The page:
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Arthur Frommer: Rejecting an Army Made Life in Costa Rica Better | Frommer's  

Arthur Frommer: Rejecting an Army Made Life in Costa Rica Better

Of all the documentary films recently shown in America, one has a special relevance to the world of travel. It is called A Bold Peace, and it deals with the Central American nation of Costa Rica.  

To the extent that it showcases that country’s superb beaches, its forested mountains, and its beautiful cities, it is a superb travelogue, encouraging Americans to vacation there. (You can purchase our newly researched and just-published guide book to Costa Rica by visiting this link.)

But A Bold Peace goes much further by devoting most of its footage to the political and social viewpoints of the Costa Rica population, and especially to their decision in 1948 to eliminate their army.

Against the advice of so-called realists, the Costa Ricans deliberately left themselves defenseless by relying on a small civilian police force that has no access to cannons, missiles, tanks, or other military armaments.

That risk has apparently worked, and Costa Rica has been left alone by its impetuous Central American neighbors. When one of them recently encroached on Costa Rican territory, that little nation went to the International Court of Justice in the Hague, won its case, and recovered the land without the loss of life or money.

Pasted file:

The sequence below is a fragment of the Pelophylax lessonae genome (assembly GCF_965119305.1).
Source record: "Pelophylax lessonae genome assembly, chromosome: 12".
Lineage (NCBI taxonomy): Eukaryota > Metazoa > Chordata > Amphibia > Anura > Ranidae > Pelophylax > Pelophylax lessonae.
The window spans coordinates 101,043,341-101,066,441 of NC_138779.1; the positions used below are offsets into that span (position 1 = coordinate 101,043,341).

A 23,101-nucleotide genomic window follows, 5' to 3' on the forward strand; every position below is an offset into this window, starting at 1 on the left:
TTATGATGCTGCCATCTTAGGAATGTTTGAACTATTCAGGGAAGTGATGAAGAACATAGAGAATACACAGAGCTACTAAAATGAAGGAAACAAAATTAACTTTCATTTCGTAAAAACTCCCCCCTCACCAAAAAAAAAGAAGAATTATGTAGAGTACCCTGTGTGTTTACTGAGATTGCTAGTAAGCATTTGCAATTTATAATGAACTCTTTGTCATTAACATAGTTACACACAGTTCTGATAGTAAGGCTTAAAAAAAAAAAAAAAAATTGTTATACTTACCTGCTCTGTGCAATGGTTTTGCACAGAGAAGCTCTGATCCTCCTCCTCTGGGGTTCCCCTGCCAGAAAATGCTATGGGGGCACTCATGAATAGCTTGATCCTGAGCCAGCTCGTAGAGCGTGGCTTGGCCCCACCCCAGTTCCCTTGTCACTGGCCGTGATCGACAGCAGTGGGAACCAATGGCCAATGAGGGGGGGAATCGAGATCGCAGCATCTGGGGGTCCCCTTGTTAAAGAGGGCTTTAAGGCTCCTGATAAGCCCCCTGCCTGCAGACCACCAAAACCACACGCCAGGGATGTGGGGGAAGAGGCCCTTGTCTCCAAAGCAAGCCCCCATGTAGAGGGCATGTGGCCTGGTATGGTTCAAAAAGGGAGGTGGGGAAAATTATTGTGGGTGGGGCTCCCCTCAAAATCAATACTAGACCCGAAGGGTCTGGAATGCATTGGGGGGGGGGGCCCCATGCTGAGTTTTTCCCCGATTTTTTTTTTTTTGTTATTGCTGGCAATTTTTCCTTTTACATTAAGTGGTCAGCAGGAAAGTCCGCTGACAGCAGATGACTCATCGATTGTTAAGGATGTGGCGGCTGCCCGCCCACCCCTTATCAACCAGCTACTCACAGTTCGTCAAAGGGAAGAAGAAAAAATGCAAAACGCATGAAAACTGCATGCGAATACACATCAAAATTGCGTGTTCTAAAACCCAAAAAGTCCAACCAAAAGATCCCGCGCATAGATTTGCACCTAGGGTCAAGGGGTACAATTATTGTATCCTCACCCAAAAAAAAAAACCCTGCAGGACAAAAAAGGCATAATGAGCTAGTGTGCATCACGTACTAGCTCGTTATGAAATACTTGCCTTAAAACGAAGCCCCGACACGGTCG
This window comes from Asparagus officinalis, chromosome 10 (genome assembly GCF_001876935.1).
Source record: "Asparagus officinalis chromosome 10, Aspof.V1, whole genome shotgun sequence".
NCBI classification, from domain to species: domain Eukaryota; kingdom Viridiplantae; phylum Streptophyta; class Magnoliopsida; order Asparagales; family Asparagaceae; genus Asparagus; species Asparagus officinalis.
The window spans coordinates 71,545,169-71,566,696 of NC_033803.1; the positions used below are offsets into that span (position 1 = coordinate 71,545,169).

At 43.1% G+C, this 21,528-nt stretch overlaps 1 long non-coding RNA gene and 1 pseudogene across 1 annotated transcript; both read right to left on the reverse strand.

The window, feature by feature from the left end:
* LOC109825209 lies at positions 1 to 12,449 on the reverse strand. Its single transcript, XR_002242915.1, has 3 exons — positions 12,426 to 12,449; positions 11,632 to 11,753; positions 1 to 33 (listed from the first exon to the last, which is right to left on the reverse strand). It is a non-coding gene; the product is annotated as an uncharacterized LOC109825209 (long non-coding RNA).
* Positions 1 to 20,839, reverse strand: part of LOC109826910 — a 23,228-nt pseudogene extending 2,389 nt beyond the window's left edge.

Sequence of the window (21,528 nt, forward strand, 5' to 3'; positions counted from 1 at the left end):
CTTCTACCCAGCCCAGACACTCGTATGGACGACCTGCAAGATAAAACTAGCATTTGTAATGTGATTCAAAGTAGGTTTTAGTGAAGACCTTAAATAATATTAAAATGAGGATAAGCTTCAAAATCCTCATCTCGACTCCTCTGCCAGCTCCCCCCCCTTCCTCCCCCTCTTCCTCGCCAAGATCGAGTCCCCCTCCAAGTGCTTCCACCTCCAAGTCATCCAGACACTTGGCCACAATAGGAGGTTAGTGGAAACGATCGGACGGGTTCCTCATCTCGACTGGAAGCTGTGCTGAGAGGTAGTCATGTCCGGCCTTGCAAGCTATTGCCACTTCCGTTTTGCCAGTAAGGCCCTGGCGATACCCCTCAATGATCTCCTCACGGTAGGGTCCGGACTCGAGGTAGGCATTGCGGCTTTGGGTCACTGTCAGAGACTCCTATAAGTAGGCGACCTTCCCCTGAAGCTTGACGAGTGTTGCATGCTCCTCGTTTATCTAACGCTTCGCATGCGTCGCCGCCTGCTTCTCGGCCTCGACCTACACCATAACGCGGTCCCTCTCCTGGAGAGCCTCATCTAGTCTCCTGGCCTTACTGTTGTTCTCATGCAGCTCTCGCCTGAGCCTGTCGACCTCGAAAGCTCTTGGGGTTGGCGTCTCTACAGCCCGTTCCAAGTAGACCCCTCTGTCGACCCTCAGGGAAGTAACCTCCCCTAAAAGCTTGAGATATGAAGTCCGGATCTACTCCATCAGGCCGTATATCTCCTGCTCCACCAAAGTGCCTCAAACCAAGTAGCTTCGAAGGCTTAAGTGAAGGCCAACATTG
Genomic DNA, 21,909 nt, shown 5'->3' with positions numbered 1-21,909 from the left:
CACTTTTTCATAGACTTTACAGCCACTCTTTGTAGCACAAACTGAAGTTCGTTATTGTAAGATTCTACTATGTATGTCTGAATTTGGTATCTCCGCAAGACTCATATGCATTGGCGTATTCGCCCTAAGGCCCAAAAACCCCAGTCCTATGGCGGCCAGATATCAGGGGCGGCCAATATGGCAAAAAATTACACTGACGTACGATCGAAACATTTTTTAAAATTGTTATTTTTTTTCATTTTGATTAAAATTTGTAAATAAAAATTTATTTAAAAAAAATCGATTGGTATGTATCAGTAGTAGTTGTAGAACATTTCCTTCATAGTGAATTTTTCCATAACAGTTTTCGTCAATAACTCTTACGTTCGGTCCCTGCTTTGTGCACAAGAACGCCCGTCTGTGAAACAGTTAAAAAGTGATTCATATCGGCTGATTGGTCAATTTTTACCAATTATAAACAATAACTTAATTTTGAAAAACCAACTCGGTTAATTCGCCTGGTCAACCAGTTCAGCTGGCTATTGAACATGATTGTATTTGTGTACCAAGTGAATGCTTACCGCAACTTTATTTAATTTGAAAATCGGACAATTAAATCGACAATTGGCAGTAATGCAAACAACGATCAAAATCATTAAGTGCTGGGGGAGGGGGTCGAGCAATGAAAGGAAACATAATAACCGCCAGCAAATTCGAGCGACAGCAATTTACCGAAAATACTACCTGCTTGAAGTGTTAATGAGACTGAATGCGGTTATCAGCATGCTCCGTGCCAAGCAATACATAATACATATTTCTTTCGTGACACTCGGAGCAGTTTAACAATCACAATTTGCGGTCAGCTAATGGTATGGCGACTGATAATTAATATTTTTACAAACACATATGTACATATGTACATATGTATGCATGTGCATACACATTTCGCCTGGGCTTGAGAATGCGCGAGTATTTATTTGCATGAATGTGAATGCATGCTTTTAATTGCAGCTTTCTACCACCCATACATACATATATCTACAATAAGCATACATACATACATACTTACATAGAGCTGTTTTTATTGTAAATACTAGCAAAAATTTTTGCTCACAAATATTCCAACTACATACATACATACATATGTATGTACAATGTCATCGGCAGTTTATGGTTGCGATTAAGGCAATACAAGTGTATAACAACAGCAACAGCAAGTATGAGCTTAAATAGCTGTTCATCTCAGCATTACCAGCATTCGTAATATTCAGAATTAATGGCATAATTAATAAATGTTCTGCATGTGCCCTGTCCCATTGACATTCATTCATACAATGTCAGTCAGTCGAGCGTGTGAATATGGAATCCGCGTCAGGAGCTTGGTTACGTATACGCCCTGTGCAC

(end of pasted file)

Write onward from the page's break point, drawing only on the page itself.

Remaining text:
With the amount saved through the elimination of a military force, Costa Rica has been able to provide its citizens with free medical care (doctors actually make home calls), free college tuition, and other valuable social benefits.

The availability of these benefits has caused a great many elderly Americans to retire to Costa Rica, adding another layer of people to that country’s thriving tourism industry.

And several of Costa Rica’s presidents have been awarded Nobel Prizes or other honors, based on their shared decision to pass up an Army.

A visit there, and interaction with its residents, will supply food for thought.